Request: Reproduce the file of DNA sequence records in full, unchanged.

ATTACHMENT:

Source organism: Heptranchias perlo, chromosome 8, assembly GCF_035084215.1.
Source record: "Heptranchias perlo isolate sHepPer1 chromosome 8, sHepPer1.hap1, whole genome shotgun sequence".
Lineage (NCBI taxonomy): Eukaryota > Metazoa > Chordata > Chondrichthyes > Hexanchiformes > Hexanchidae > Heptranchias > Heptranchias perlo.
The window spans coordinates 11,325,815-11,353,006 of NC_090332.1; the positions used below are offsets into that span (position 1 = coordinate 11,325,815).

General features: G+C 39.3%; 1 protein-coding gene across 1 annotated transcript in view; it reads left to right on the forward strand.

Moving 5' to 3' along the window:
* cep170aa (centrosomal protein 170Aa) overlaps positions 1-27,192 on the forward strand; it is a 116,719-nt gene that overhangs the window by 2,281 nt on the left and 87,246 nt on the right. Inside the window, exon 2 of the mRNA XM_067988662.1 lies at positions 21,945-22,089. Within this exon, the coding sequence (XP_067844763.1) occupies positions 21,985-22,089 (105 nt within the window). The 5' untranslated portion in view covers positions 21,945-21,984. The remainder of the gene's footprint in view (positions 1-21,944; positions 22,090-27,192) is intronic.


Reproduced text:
Source organism: Heptranchias perlo, chromosome 8, assembly GCF_035084215.1.
Source record: "Heptranchias perlo isolate sHepPer1 chromosome 8, sHepPer1.hap1, whole genome shotgun sequence".
Lineage (NCBI taxonomy): Eukaryota > Metazoa > Chordata > Chondrichthyes > Hexanchiformes > Hexanchidae > Heptranchias > Heptranchias perlo.
The window spans coordinates 11,325,815-11,353,006 of NC_090332.1; the positions used below are offsets into that span (position 1 = coordinate 11,325,815).

General features: G+C 39.3%; 1 protein-coding gene across 1 annotated transcript in view; it reads left to right on the forward strand.

Moving 5' to 3' along the window:
* cep170aa (centrosomal protein 170Aa) overlaps positions 1-27,192 on the forward strand; it is a 116,719-nt gene that overhangs the window by 2,281 nt on the left and 87,246 nt on the right. Inside the window, exon 2 of the mRNA XM_067988662.1 lies at positions 21,945-22,089. Within this exon, the coding sequence (XP_067844763.1) occupies positions 21,985-22,089 (105 nt within the window). The 5' untranslated portion in view covers positions 21,945-21,984. The remainder of the gene's footprint in view (positions 1-21,944; positions 22,090-27,192) is intronic.